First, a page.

The Human Rights Commission is in charge of overseeing this act. If you would like to know more about the work they do or to make a complaint about a breach of the Sex Discrimination Act 1984, you can visit their website:

The Workplace Gender Equality Agency oversees the Workplace Gender Equality Act 2012. This legislation replaced the Equal Opportunity for Women in the Workplace Act 1999. The legislation aims to improve and promote equality for both women and men in the workplace.

The principle objects of the Act are to:

  • promote and improve gender equality in Australia (including equal remuneration between women and men) in employment and in the workplace
  • support employers to remove barriers to the full and equal participation of women in the workforce
  • promote, amongst employers, the elimination of discrimination on the basis of gender in relation to employment matters (including in relation to family and caring responsibilities)
  • foster workplace consultation between employers and employees on issues concerning gender equality in employment and in the workplace
  • improve the productivity and competitiveness of Australian business through the advancement of gender equality in employment and in the workplace.[11]


4. Gender inequality statistics

Gender equality in Australia has improved significantly. But gender inequality still remains. The Workplace Gender Equality Agency also collects data relating to gender equality in the workplace.[12]   The Australian Bureau of Statistics (ABS) gathers gender inequality statistics across six domains of interest: economic security; education; health; work and family balance; safety and justice; and democracy, governance and citizenship. [13] This data illustrates the gender equality issues that still require attention.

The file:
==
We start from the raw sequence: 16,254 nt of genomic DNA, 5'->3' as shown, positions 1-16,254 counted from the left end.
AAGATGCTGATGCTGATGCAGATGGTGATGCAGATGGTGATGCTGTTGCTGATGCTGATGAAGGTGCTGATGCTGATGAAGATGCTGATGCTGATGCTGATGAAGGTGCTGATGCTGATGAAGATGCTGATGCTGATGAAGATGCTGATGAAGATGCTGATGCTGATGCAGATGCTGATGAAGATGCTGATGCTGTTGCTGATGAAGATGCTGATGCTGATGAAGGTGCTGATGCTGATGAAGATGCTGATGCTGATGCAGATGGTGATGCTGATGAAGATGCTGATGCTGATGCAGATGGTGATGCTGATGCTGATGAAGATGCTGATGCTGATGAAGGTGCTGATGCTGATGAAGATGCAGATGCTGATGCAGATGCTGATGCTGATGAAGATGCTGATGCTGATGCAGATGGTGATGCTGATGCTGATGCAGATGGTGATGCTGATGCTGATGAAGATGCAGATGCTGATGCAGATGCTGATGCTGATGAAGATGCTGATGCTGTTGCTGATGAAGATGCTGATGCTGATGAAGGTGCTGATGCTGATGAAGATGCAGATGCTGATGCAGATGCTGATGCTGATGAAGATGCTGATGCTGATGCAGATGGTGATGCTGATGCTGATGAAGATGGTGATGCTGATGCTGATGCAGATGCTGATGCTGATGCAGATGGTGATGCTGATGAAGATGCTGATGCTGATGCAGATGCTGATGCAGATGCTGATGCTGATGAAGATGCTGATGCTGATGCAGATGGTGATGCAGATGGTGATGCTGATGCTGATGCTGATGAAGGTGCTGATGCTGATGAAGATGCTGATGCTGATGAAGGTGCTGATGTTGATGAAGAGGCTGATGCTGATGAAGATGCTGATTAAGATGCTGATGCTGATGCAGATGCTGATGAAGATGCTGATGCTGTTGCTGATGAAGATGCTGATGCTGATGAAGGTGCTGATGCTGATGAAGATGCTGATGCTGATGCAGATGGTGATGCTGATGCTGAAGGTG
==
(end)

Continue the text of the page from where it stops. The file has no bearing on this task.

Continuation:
Currently, Australia’s national gender pay gap is 14.0%. At May 2020, women’s average weekly ordinary full-time earnings across all industries and occupations was $1,558.40 compared to men’s average weekly ordinary full-time earnings of $1,812.00.[14] There is still a gap in workforce participation for people with young children. 64% of women with children 5 years old or younger participate, compared with 95% of men. Women are still retiring with significant less superannuation than men. [15]

Women represent 58.4% of students in higher education and out-number men in higher education completion rates but a gender pay gap exists in favour of men across 16 out of 21 fields of study at an undergraduate level, and 16 out of 19 at a postgraduate (coursework) level. In economic terms, lower salaries mean that women receive lower rewards from investing in their tertiary education than men.[16]

The gendered life expectancy gap has improved over the last 40 years but women are still expected to live 4.2 years longer than men. Women are more likely to report experiencing high or very high levels of psychological distress or a mood affective disorder than men. Women are five times more likely to be victims of sexual assault than men are and instances of sexual assault against women are increasing.[17]

These statistics give a brief snapshot of gender equality in Australia outside the workplace and provide insight into where improvements still need to be made.

Find more gender equality statistics in our fact sheets.